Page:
from AP, Reuters, AFP, and other news services

Touch-Free Smart Phone Empowers Mobility-Impaired

Touch-Free Smart Phone Empowers Mobility-Impaired

Reuters - Innovations Video Online (Dec. 21, 2014) A touch-free phone developed in Israel enables the mobility-impaired to operate smart phones with just a movement of the head. Suzannah Butcher reports. Video provided by Reuters
Powered by NewsLook.com
Earthworms Provide Cancer-Fighting Bacteria

Earthworms Provide Cancer-Fighting Bacteria

Reuters - Innovations Video Online (Dec. 21, 2014) Polish scientists isolate bacteria from earthworm intestines which they say may be used in antibiotics and cancer treatments. Suzannah Butcher reports. Video provided by Reuters
Powered by NewsLook.com
Existing Chemical Compounds Could Revive Failing Antibiotics, Says Danish Scientist

Existing Chemical Compounds Could Revive Failing Antibiotics, Says Danish Scientist

Reuters - Innovations Video Online (Dec. 21, 2014) A team of scientists led by Danish chemist Jorn Christensen says they have isolated two chemical compounds within an existing antipsychotic medication that could be used to help a range of failing antibiotics work against killer bacterial infections, such as Tuberculosis. Jim Drury went to meet him. Video provided by Reuters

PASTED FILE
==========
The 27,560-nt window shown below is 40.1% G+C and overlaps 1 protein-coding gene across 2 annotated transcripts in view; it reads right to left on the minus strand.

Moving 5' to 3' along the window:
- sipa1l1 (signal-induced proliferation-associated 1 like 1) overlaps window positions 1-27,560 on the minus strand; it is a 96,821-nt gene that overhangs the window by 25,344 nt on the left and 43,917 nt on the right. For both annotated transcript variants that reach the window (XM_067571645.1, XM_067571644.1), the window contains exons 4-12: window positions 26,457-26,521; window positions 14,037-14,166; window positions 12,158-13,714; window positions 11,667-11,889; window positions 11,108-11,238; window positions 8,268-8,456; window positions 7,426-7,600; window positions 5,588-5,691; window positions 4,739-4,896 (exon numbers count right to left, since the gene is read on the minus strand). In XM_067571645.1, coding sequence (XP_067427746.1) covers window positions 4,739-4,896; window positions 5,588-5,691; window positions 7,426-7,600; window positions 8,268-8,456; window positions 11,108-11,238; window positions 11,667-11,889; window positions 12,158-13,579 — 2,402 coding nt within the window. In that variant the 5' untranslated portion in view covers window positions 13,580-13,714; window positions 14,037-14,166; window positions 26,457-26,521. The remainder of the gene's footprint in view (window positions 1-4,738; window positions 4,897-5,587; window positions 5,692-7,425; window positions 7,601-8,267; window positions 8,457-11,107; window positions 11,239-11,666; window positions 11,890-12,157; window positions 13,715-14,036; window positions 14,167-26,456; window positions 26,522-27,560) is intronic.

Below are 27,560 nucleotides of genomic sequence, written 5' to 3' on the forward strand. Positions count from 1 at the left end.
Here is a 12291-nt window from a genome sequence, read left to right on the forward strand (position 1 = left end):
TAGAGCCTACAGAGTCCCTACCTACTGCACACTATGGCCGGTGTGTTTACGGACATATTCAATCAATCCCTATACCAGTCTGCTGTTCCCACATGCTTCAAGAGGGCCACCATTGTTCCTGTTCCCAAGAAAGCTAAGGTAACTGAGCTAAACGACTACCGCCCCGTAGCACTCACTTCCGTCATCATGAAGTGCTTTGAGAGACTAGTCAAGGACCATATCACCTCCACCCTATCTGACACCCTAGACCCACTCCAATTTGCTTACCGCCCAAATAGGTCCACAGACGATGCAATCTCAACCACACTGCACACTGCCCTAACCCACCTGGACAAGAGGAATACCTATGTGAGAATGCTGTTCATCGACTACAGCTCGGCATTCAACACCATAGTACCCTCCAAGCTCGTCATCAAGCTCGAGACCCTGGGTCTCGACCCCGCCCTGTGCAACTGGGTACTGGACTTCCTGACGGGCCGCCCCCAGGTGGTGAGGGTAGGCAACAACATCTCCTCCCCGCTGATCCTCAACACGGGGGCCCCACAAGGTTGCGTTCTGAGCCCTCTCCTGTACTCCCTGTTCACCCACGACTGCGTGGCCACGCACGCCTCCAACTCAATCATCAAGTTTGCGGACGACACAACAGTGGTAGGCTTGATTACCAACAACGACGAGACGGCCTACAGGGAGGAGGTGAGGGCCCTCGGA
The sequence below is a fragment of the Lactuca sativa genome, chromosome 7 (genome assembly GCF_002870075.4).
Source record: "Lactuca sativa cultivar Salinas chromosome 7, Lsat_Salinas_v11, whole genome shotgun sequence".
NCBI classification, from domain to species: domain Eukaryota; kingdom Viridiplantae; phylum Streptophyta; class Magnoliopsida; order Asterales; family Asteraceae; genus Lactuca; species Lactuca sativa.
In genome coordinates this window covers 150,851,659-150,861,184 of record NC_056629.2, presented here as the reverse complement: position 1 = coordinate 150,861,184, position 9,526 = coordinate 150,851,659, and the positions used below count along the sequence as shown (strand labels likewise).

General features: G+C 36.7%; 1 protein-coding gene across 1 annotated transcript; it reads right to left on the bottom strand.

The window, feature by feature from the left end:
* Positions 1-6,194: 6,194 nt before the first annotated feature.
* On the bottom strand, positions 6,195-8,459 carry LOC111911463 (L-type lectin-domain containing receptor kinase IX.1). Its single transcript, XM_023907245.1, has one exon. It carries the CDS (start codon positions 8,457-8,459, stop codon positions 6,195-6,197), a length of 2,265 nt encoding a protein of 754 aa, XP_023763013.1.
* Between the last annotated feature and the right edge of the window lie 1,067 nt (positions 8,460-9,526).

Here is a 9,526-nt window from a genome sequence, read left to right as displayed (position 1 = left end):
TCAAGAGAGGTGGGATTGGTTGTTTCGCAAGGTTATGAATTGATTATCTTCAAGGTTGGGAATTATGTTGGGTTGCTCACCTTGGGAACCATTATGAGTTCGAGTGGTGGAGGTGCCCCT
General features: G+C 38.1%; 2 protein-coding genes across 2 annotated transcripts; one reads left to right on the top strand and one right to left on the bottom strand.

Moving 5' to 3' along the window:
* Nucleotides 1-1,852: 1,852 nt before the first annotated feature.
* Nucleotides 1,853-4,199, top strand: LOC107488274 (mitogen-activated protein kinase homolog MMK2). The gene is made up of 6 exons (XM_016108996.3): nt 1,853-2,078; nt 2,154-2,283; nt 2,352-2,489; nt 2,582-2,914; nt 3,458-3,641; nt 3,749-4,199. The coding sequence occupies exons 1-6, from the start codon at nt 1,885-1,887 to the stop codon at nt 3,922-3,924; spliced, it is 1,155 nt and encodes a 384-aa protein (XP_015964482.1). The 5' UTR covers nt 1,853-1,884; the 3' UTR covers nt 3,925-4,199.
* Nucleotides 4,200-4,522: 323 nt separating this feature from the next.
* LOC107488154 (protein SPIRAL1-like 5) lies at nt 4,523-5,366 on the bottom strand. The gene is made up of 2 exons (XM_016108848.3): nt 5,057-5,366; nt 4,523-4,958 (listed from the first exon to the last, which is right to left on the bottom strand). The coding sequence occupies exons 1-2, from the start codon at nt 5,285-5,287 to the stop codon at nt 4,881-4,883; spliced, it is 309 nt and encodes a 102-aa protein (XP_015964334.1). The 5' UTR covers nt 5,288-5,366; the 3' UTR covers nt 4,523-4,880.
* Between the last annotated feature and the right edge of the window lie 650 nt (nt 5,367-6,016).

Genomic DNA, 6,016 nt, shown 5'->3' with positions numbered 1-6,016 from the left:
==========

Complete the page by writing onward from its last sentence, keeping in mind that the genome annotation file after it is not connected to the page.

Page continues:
Powered by NewsLook.com
Hugging It Out Could Help You Ward Off A Cold

Hugging It Out Could Help You Ward Off A Cold

Newsy (Dec. 21, 2014) Carnegie Mellon researchers found frequent hugs can help people avoid stress-related illnesses. Video provided by Newsy
Powered by NewsLook.com

Search ScienceDaily

Number of stories in archives: 140,361

Find with keyword(s):
Enter a keyword or phrase to search ScienceDaily for related topics and research stories.

Save/Print:
Share:

Breaking News:

Strange & Offbeat Stories


Health & Medicine

Mind & Brain

Living & Well

In Other News

... from NewsDaily.com

Science News

Health News

Environment News

Technology News



Save/Print:
Share:

Free Subscriptions


Get the latest science news with ScienceDaily's free email newsletters, updated daily and weekly. Or view hourly updated newsfeeds in your RSS reader:

Get Social & Mobile


Keep up to date with the latest news from ScienceDaily via social networks and mobile apps:

Have Feedback?


Tell us what you think of ScienceDaily -- we welcome both positive and negative comments. Have any problems using the site? Questions?
Mobile: iPhone Android Web
Follow: Facebook Twitter Google+
Subscribe: RSS Feeds Email Newsletters
Latest Headlines Health & Medicine Mind & Brain Space & Time Matter & Energy Computers & Math Plants & Animals Earth & Climate Fossils & Ruins